But his take is a bit romantic…
Bruce Watson’s Freedom Summer a page turner
By Dick J. Reavis / The Rag Blog / July 16, 2010
[Freedom Summer: The Savage Season That Made Mississippi Burn and Made America a Democracy, by Bruce Watson (Viking, 2010, 384 pp, $27.95.]
New York publisher Viking-Penguin in June released Freedom Summer, a book by Massachusetts writer Bruce Watson, previously the author of a volume about the anarchist martyrs Sacco and Vanzetti. Thanks chiefly to his use of telephone logs, Watson gives readers a nearly minute-by-minute account of the violence which native blacks and a thousand mostly-white college students faced as civil rights agitators in Mississippi during the summer of 1964.
Watson’s account is the second volume published under the title Freedom Summer. Its 1988 predecessor, by Doug McAdam, an Arizona professor, was a sociological study. Both works concentrate on the experiences of the summer volunteers, many of whom were forerunners of, and prophets for the Vietnam anti-war movement. Berkeley firebrand Mario Savio, feminist pioneer Casey Hayden, and Congressman Barney Frank were among them. The chief difference in the two books is that Watson’s volume is a page-turner.
He structures more than half of his tale around the disappearance of volunteers Michael Schwerner, James Chaney, and Andrew Goodman, and the rest of it, around the Mississipi Freedom Democratic Party’s challenge to a lily-white Mississippi delegation at the August 1964 national Democratic convention.
While building the drama of these two events, he intersperses reports of church burnings, beatings, arrests, and murders. The result is an accurate picture of the civil rights movement, or CRM, as a war, one in which, to the misgiving of many of its foot soldiers, one side was unarmed. Nonviolence, in Watson’s account, was not an overarching philosophy, but a promising, if largely untested strategy.
From time to time Watson’s story dips into the internal politics of the Student Nonviolent Coordinating Committee, or SNCC, which, he admits, was brought low by the defeats and conflicts of the summer project. Within a year, SNCC stopped accepting whites into its ranks. But on the whole, Watson’s account is romantic: SNCC regulars are daring warriors, summer volunteers are noble and brave.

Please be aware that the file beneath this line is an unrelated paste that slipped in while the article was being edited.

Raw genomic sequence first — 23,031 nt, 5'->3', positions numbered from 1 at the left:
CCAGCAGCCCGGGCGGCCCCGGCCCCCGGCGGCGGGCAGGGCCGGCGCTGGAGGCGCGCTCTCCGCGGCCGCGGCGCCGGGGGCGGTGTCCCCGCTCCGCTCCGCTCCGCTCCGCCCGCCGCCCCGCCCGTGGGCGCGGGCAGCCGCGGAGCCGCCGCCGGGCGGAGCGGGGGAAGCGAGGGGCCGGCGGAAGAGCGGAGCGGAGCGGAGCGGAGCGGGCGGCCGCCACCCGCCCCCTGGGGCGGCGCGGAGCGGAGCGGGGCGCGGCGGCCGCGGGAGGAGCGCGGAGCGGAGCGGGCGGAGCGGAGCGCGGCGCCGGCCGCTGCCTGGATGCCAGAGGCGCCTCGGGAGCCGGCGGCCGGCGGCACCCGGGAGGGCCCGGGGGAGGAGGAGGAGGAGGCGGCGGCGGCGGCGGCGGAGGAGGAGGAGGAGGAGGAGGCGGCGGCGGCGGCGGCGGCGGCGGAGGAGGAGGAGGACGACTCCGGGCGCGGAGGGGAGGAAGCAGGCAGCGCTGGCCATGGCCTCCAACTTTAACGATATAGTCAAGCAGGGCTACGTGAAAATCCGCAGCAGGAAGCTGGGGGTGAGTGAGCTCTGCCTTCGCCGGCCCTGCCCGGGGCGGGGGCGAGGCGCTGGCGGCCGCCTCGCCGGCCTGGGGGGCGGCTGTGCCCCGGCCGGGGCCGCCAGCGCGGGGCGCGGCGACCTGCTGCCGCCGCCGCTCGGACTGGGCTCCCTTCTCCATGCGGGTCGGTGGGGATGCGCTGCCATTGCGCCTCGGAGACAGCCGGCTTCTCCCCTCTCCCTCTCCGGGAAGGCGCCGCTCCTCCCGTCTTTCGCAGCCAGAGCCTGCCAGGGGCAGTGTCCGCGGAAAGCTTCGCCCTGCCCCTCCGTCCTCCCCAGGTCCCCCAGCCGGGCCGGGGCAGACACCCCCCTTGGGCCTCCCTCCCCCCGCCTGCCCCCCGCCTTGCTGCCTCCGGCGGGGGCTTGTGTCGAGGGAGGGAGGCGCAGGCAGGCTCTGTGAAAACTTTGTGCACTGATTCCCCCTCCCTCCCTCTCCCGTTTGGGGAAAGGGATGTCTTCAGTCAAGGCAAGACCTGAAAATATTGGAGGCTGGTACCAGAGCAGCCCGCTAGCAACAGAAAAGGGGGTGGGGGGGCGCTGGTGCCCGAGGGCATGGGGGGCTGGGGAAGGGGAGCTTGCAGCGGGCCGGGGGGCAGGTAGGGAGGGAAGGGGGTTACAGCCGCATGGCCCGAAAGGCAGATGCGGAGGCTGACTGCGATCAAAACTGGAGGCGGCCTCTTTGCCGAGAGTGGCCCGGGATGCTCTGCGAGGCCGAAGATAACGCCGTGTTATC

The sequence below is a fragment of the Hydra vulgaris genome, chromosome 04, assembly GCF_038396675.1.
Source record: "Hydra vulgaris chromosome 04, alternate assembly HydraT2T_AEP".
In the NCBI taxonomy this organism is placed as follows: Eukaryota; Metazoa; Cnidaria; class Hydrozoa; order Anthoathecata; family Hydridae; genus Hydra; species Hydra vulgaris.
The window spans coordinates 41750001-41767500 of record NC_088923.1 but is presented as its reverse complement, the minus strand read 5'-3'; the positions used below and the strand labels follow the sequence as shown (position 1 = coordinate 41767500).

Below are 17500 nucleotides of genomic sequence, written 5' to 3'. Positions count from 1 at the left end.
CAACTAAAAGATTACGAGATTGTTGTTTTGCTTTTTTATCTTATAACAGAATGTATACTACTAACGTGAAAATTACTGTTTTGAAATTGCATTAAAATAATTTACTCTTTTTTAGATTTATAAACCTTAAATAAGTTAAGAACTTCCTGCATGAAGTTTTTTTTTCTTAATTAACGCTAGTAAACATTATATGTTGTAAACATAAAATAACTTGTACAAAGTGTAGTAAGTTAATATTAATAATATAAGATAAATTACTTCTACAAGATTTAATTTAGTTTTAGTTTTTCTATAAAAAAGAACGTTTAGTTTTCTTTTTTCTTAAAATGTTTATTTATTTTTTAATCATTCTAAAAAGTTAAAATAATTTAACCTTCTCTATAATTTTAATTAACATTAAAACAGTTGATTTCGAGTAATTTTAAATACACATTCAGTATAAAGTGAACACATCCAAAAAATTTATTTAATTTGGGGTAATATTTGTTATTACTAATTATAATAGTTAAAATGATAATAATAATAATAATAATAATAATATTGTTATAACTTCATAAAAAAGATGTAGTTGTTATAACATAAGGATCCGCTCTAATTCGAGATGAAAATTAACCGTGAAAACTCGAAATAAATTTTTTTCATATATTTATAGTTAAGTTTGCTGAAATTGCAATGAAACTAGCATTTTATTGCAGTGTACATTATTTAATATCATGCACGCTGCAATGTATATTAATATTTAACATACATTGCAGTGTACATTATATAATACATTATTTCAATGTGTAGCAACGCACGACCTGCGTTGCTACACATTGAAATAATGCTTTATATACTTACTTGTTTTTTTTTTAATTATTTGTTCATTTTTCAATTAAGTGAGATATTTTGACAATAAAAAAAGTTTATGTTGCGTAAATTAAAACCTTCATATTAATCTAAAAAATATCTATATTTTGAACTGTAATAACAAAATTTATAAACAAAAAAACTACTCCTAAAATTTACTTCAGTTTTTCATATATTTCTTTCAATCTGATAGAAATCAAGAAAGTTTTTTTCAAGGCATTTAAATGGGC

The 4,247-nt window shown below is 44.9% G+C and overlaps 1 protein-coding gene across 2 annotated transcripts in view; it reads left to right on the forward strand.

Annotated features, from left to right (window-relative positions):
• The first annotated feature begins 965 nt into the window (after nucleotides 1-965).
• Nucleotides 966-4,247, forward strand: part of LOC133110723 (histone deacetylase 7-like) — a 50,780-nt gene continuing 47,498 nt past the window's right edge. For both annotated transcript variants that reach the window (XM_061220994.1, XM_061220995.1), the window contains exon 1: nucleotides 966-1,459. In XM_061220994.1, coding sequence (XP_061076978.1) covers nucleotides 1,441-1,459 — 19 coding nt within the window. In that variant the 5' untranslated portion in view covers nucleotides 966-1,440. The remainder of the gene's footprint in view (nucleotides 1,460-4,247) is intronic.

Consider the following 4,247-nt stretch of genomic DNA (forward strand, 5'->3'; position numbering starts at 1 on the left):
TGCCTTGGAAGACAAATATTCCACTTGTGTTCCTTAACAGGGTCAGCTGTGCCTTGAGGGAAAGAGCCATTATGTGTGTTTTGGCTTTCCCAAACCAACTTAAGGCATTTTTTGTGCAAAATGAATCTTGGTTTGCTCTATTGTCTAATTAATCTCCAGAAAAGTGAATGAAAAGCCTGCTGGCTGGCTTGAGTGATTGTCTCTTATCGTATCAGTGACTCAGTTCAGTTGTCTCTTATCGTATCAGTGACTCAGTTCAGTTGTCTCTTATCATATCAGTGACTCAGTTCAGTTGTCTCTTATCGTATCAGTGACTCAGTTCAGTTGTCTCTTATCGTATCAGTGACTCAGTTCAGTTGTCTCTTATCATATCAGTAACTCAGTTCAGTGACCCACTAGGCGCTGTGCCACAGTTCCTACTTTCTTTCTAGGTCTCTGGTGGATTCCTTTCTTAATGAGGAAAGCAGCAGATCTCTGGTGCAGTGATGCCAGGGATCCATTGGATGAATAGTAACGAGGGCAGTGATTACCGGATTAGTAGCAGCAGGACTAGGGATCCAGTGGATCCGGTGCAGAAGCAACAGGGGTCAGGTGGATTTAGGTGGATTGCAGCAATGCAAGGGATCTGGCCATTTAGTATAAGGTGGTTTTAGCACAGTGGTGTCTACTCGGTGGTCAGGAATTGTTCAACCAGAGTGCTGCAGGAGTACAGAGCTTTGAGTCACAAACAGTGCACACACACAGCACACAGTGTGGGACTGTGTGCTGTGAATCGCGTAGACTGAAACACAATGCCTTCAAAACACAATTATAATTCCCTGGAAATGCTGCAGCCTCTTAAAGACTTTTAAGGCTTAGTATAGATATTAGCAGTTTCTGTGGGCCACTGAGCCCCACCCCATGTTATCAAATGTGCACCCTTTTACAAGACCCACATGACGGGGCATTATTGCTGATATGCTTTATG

Freedom Summer is a biographical volume for several contributors to the original Rag, the late Charlie Smith, Bob Speck, Robert Pardun, and Judy Schieffer, among them. I read it because I believed that it would help me assess my life, two summers of which I spent with summer projects in Alabama. Watson’s account convinced me that Mississippi was more perilous than Alabama, though he does not delve into the chief reason why. Because it was more industrialized, Alabama had during the 30’s — in the Scottsboro, Sharecropper’s Union, and CIO campaigns — had developed a tradition of struggle.
If Watson fails at any task, it is because of his optimism. Not only does he downplay conflicts inside SNCC, but he also comes close to endorsing a teaser line on his book’s cover: “The Savage Season That Made Mississippi Burn and Made America a Democracy.” Mississippi has elected more black officials than any other jurisdiction, and though it didn’t fall into the Obama column in 2008, Watson apparently believes that Freedom Summer wrought a decisive victory. That, after all, is the received wisdom about the CRM as a whole.
That view is untenable if, like many of the movement’s veterans, one takes the view that what the CRM accomplished was a triumph for civil liberties, which is something less than the triumph of racial equality. It’s mere equality before the law. If, as I believe, the circumstances of African-Americans in the Twentieth Century are essentially those of the Irish in nineteenth-century Britain, they are then the markers and victims of the status that moneyed “democracy” accords its most exploited workers.
By this yardstick, the accomplishments of the CRM must be measured by health, educational, and living standards. None of these show anything nearing a state of equality between the races. Not only do the statistics show wide disparities, but, as any reader of history — or student of Social Security! — must realize, all political changes are reversible.
Freedom Summer was not the decisive battle, as Watson suggests, of the Southern Civil Rights Movement, nor did it produce permanent change. The Movement was a victory in a protracted war in which hostilities have temporarily ceased.
[Dick J. Reavis, who contributed to The Rag in Sixties Austin, is a professor in the English Department at North Carolina State University. His latest book is Catching Out: The Secret World of Day Laborers. He can be reached at firstname.lastname@example.org
- Find Freedom Summer: The Savage Season That Made Mississippi Burn and Made America a Democracy by Bruce Watson, on Amazon.com.
This material reminds me of Bull Connor and his philosophy of racial hatred.
We are moving on!
Seeing the televised images of kids like me, white and black, being fire-hosed and attacked by snarling dogs, for the horrible crime of trying to eat lunch or register voters, was a seminal part of ripping aside the veil of hypocrisy and white-skin privilege. For the first time, I knew in my gut that racism was my enemy, too. Goodman, Schwerner, and Cheney were murdered, and we all knew then what kind of fight it would be. A short time later, meeting some of the veterans of MFS at UT Austin, I felt I was in the presence of people much older than me, although only a year or two separated us; they had survived the belly of the beast.
The old freedom songs still reverberate deeply with me, even if they are a bit romantic and idealistic, based on a religious rhetoric to which I no longer subscribe.